Last year, Google announced it would phase out third-party cookies in Chrome, following similar initiatives by Mozilla and Safari. Now, the latest in a string of privacy-forward updates comes from Apple as part of iOS 14, which includes a new App Tracking Transparency (ATT) mandate.
With this new policy, announced on Data Privacy Day, Apple developers must ask users if they want to opt into cross-app tracking, rather than making the decision on their behalf. This is a significant change. Cross-app tracking, the app companion to browser cookies, is what provides advertisers with the third-party data used to fuel ad targeting and personalization on mobile apps. It’s what means, if you browse for a product on your phone, it’ll follow you around every corner of the internet until you finally give in and buy it.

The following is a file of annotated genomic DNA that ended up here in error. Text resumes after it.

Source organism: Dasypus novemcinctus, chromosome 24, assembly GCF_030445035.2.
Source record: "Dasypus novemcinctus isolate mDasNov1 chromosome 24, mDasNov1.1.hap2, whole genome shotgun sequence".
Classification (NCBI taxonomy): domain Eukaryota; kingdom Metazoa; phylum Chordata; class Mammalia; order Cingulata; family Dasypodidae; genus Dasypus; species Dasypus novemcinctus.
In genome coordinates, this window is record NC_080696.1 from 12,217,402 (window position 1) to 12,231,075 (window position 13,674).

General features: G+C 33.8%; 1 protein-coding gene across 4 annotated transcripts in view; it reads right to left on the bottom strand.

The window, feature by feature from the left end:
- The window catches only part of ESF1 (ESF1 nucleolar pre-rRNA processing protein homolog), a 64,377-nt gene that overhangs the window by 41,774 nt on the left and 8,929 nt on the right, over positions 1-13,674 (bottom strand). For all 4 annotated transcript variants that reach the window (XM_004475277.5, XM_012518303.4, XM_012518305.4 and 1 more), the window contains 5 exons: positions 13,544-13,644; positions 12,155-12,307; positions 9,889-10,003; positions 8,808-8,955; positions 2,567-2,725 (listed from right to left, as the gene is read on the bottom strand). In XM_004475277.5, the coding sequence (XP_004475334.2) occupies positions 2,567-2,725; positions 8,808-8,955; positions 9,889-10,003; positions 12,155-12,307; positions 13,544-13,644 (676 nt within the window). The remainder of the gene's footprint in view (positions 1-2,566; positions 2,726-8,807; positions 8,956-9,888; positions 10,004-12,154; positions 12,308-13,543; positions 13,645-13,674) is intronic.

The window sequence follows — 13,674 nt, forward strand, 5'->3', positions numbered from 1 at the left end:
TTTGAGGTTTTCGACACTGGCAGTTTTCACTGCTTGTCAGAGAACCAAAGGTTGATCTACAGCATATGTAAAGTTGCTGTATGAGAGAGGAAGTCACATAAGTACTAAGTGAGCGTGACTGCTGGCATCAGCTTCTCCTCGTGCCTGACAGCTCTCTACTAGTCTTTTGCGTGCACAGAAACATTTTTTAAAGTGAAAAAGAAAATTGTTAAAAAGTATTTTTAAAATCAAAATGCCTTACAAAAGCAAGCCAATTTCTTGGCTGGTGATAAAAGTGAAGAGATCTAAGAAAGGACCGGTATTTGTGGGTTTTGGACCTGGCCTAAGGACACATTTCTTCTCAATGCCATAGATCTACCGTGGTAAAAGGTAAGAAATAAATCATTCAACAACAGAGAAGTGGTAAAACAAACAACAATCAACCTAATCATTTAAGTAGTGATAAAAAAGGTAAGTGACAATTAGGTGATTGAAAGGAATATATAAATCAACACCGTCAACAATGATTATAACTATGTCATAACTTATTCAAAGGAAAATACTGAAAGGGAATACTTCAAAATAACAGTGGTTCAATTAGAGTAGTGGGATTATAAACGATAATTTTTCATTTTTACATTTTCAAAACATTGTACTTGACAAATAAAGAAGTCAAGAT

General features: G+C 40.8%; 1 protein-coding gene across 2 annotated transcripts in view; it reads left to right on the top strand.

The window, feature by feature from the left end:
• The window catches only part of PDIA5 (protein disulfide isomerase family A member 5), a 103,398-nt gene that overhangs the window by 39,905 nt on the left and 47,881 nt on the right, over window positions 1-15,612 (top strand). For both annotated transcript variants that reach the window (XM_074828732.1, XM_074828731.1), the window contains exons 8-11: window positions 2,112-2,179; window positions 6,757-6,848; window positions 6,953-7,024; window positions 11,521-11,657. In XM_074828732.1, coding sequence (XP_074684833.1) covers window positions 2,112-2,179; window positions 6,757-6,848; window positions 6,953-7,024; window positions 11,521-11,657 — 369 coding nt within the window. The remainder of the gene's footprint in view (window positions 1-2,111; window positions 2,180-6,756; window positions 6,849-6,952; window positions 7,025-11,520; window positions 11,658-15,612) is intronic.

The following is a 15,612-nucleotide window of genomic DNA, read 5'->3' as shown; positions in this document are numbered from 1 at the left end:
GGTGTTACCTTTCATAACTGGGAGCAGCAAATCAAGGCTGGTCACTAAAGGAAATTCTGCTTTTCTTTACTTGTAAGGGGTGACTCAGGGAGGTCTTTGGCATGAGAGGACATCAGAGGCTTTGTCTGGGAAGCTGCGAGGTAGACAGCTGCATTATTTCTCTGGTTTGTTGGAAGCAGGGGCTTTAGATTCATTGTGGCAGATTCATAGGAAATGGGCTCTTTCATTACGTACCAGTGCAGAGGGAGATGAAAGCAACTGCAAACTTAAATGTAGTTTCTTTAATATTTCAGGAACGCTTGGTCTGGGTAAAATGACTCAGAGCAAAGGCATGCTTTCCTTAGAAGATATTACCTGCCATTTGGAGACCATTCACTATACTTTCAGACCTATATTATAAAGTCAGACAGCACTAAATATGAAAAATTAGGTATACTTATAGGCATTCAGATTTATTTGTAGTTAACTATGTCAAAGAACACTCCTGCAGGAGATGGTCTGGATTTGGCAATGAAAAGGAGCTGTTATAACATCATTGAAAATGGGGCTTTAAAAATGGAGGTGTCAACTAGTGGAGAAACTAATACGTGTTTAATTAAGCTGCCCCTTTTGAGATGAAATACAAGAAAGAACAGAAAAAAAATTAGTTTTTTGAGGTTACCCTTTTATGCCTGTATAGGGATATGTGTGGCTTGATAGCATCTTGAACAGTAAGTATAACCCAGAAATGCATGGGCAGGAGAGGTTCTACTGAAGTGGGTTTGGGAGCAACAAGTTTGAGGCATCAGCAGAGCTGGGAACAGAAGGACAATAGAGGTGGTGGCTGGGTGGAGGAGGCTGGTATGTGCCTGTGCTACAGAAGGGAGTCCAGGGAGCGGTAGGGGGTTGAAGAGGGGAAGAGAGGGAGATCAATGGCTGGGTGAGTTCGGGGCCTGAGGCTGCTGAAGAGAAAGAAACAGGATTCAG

Though it helps mobile advertisers connect with you in a more reliable and tailored way, cross-app tracking often comes at the expense of your privacy—and that’s a challenge for brands. Given how privacy-conscious consumers have now become, it’s reasonable to expect a significant number of users to actively opt out of cross-app tracking when the ATT changes are rolled out.
That means there’s going to be a lot less third-party data flying about. For the digital advertising industry, which has relied on third-party data for years, this has the potential to be a huge problem.